British Lawmaker Tells HSBC That China Support Causes Alarm
(Bloomberg) -- A British lawmaker wrote to HSBC Holdings Plc’s chief executive officer, saying the global lender’s decision to back Beijing’s proposed security law for Hong Kong is causing alarm.
Alistair Carmichael, chairman of the U.K. parliamentary group on Hong Kong, referred to the petition signed by the London-based bank’s top executive in Asia, Peter Wong, in support of a move that critics say will diminish the city’s freedom and autonomy. The British government is opposing the proposed law, with Prime Minister Boris Johnson saying he will give as many as three million residents of his nation’s former colony the chance to seek refuge in the U.K. if China presses ahead.
“You will not be surprised to learn that it has caused significant concern in the House of Commons, that a senior official of your bank should have taken a stance that would potentially contribute to a more unstable business environment,” he told HSBC CEO Noel Quinn in the letter, which was seen by Bloomberg News.
A spokeswoman for HSBC in London declined to comment on the letter, which was sent to Quinn on Wednesday.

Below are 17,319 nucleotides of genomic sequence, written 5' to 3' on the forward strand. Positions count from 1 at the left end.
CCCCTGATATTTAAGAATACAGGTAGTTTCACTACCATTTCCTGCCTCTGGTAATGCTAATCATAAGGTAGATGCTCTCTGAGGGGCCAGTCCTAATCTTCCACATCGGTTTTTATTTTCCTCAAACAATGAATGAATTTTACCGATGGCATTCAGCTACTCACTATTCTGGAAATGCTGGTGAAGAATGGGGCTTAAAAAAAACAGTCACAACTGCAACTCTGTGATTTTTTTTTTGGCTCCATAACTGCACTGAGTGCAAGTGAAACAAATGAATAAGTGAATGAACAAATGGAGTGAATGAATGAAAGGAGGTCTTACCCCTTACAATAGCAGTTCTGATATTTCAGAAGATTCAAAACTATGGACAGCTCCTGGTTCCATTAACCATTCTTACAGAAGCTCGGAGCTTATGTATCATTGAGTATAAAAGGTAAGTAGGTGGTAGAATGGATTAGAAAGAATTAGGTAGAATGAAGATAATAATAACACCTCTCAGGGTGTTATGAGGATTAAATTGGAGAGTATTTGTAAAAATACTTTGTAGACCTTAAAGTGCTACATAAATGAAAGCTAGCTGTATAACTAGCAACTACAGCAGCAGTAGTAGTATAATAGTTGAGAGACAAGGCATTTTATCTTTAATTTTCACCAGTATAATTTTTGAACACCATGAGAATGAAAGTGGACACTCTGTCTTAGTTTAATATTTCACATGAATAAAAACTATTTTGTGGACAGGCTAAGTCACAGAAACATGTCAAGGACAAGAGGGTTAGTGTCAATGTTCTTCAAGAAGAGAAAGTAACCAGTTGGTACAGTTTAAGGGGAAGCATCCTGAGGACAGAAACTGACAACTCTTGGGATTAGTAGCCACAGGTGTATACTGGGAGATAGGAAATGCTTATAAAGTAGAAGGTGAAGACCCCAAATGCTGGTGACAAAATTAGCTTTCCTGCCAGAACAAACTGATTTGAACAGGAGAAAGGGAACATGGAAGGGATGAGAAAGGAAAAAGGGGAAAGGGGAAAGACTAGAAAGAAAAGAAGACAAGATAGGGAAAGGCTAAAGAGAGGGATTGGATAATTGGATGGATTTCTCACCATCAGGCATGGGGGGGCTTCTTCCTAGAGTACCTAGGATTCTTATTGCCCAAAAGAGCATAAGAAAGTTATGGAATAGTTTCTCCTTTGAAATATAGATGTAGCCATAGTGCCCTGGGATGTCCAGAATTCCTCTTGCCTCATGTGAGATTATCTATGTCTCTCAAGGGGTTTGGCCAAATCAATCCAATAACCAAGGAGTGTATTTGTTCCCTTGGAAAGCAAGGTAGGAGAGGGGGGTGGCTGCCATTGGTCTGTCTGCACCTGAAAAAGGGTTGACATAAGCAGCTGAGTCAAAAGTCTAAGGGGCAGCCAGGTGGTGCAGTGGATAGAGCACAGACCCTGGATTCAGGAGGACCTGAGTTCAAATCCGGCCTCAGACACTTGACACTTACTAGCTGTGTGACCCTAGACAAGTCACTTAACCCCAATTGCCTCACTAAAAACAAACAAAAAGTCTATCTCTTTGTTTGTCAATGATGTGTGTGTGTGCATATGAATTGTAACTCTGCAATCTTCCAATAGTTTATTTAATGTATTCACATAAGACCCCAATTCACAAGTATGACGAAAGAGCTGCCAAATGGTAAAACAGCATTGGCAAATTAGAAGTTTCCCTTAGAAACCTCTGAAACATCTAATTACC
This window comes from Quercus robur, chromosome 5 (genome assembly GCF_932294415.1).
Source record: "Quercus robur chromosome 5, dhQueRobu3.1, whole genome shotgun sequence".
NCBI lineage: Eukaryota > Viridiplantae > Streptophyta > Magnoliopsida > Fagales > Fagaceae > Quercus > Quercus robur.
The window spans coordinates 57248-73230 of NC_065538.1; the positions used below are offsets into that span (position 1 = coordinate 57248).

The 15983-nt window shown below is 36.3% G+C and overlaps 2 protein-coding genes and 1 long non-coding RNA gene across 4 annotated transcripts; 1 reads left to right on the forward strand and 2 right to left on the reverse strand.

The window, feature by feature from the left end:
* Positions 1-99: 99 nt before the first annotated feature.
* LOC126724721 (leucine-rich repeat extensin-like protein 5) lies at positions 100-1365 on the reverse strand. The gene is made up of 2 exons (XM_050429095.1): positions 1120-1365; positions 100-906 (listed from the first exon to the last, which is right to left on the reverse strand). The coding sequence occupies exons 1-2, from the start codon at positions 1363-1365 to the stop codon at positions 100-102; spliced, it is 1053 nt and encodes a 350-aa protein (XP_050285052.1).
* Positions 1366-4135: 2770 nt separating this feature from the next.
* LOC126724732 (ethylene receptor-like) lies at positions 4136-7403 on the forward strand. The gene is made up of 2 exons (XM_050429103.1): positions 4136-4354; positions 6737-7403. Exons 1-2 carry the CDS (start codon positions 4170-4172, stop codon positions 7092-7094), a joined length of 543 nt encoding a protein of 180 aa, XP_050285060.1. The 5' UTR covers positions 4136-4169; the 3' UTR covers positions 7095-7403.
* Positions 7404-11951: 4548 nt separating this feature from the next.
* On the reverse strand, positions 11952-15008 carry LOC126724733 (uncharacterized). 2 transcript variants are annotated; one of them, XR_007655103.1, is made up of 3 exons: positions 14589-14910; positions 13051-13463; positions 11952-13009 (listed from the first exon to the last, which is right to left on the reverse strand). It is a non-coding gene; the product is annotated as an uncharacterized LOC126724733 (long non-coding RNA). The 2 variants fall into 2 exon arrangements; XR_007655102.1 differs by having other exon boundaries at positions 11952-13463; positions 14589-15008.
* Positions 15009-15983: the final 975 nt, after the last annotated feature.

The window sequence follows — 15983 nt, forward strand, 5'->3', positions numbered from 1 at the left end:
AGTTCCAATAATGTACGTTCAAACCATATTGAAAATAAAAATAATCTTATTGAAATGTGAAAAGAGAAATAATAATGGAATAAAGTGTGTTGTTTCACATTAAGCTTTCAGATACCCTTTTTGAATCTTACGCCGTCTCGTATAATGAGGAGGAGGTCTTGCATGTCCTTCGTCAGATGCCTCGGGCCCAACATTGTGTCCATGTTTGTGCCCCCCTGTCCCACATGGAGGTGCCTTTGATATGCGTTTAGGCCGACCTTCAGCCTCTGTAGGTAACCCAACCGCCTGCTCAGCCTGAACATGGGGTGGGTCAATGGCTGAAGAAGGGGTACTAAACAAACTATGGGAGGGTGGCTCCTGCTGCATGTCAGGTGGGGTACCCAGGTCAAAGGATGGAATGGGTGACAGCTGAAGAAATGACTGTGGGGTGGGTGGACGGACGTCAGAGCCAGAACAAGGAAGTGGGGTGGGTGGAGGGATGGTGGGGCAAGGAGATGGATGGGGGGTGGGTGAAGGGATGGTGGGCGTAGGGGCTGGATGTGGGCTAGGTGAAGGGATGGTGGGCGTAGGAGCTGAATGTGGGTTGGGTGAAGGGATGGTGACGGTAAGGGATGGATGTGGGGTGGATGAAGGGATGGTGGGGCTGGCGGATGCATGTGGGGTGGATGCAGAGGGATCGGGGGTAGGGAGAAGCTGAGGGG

“Actions such as those threatened by Beijing risk undermining that system, to the detriment of all,” Carmichael wrote. “It would concern many of us if HSBC were now to align itself with those seeking to destabilize the rules-based order.”
HSBC is not the first firm to back Beijing, but is in a delicate position. Most of its earnings are generated in Asia but its headquarters are in London. That’s also the case for Standard Chartered Plc, which also endorsed the proposal that critics say will violate the “one country, two systems” principle Britain and China agreed to when the territory was handed over in 1997.
Carmichael, a member of the Liberal Democrats, was not the only British politician to question the banks’ stance. In a post on his Twitter account, Tom Tugendhat, a member of parliament for the U.K.’s ruling Conservative Party, wrote: “I wonder why @HSBC and @StanChart are choosing to back an authoritarian state’s repression of liberties and undermining the rule of law? Where does this fit in their definition of corporate social responsibility?”
Earlier Wednesday, Hong Kong’s Legislative Council passed a controversial law banning residents from disrespecting China’s national anthem, a bill that had sparked physical confrontations between rival lawmakers.
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